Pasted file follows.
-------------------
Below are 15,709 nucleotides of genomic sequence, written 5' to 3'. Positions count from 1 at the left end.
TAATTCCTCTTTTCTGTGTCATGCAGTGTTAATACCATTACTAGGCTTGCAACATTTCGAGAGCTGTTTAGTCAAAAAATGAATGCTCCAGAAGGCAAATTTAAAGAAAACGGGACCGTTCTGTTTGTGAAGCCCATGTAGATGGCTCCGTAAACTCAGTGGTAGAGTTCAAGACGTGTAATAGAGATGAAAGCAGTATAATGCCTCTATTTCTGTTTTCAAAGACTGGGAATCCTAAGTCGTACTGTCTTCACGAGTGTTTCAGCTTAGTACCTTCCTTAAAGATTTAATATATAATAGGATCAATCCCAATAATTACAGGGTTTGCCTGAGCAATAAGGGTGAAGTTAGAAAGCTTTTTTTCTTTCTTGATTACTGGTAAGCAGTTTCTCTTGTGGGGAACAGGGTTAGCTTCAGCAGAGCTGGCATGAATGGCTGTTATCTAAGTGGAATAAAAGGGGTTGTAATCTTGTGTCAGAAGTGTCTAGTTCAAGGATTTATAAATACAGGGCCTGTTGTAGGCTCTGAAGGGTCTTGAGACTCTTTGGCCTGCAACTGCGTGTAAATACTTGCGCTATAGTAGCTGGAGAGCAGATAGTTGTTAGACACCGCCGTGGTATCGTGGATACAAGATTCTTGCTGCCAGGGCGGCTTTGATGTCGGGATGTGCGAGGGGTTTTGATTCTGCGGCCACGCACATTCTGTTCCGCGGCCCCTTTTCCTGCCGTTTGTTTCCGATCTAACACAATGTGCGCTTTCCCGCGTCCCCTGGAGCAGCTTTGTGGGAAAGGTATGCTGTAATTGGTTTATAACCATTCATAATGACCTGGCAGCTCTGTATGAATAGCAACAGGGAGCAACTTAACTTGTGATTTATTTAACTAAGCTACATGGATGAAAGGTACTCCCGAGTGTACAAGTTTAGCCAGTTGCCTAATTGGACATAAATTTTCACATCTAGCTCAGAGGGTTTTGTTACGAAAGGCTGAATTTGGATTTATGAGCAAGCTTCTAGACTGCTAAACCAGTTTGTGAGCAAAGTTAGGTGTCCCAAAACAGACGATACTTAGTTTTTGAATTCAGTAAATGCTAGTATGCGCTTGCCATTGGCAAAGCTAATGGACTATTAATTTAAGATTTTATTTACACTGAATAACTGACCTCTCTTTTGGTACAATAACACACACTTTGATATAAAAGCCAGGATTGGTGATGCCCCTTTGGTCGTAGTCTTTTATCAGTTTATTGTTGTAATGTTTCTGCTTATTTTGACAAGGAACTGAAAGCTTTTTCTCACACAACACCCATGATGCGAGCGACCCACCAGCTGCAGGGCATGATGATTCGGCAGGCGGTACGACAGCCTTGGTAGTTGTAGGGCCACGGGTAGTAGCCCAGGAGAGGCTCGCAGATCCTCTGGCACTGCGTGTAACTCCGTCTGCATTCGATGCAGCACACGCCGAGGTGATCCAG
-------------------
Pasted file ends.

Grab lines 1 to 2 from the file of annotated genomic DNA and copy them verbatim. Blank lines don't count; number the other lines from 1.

Below are 15,709 nucleotides of genomic sequence, written 5' to 3'. Positions count from 1 at the left end.
TAATTCCTCTTTTCTGTGTCATGCAGTGTTAATACCATTACTAGGCTTGCAACATTTCGAGAGCTGTTTAGTCAAAAAATGAATGCTCCAGAAGGCAAATTTAAAGAAAACGGGACCGTTCTGTTTGTGAAGCCCATGTAGATGGCTCCGTAAACTCAGTGGTAGAGTTCAAGACGTGTAATAGAGATGAAAGCAGTATAATGCCTCTATTTCTGTTTTCAAAGACTGGGAATCCTAAGTCGTACTGTCTTCACGAGTGTTTCAGCTTAGTACCTTCCTTAAAGATTTAATATATAATAGGATCAATCCCAATAATTACAGGGTTTGCCTGAGCAATAAGGGTGAAGTTAGAAAGCTTTTTTTCTTTCTTGATTACTGGTAAGCAGTTTCTCTTGTGGGGAACAGGGTTAGCTTCAGCAGAGCTGGCATGAATGGCTGTTATCTAAGTGGAATAAAAGGGGTTGTAATCTTGTGTCAGAAGTGTCTAGTTCAAGGATTTATAAATACAGGGCCTGTTGTAGGCTCTGAAGGGTCTTGAGACTCTTTGGCCTGCAACTGCGTGTAAATACTTGCGCTATAGTAGCTGGAGAGCAGATAGTTGTTAGACACCGCCGTGGTATCGTGGATACAAGATTCTTGCTGCCAGGGCGGCTTTGATGTCGGGATGTGCGAGGGGTTTTGATTCTGCGGCCACGCACATTCTGTTCCGCGGCCCCTTTTCCTGCCGTTTGTTTCCGATCTAACACAATGTGCGCTTTCCCGCGTCCCCTGGAGCAGCTTTGTGGGAAAGGTATGCTGTAATTGGTTTATAACCATTCATAATGACCTGGCAGCTCTGTATGAATAGCAACAGGGAGCAACTTAACTTGTGATTTATTTAACTAAGCTACATGGATGAAAGGTACTCCCGAGTGTACAAGTTTAGCCAGTTGCCTAATTGGACATAAATTTTCACATCTAGCTCAGAGGGTTTTGTTACGAAAGGCTGAATTTGGATTTATGAGCAAGCTTCTAGACTGCTAAACCAGTTTGTGAGCAAAGTTAGGTGTCCCAAAACAGACGATACTTAGTTTTTGAATTCAGTAAATGCTAGTATGCGCTTGCCATTGGCAAAGCTAATGGACTATTAATTTAAGATTTTATTTACACTGAATAACTGACCTCTCTTTTGGTACAATAACACACACTTTGATATAAAAGCCAGGATTGGTGATGCCCCTTTGGTCGTAGTCTTTTATCAGTTTATTGTTGTAATGTTTCTGCTTATTTTGACAAGGAACTGAAAGCTTTTTCTCACACAACACCCATGATGCGAGCGACCCACCAGCTGCAGGGCATGATGATTCGGCAGGCGGTACGACAGCCTTGGTAGTTGTAGGGCCACGGGTAGTAGCCCAGGAGAGGCTCGCAGATCCTCTGGCACTGCGTGTAACTCCGTCTGCATTCGATGCAGCACACGCCGAGGTGATCCAG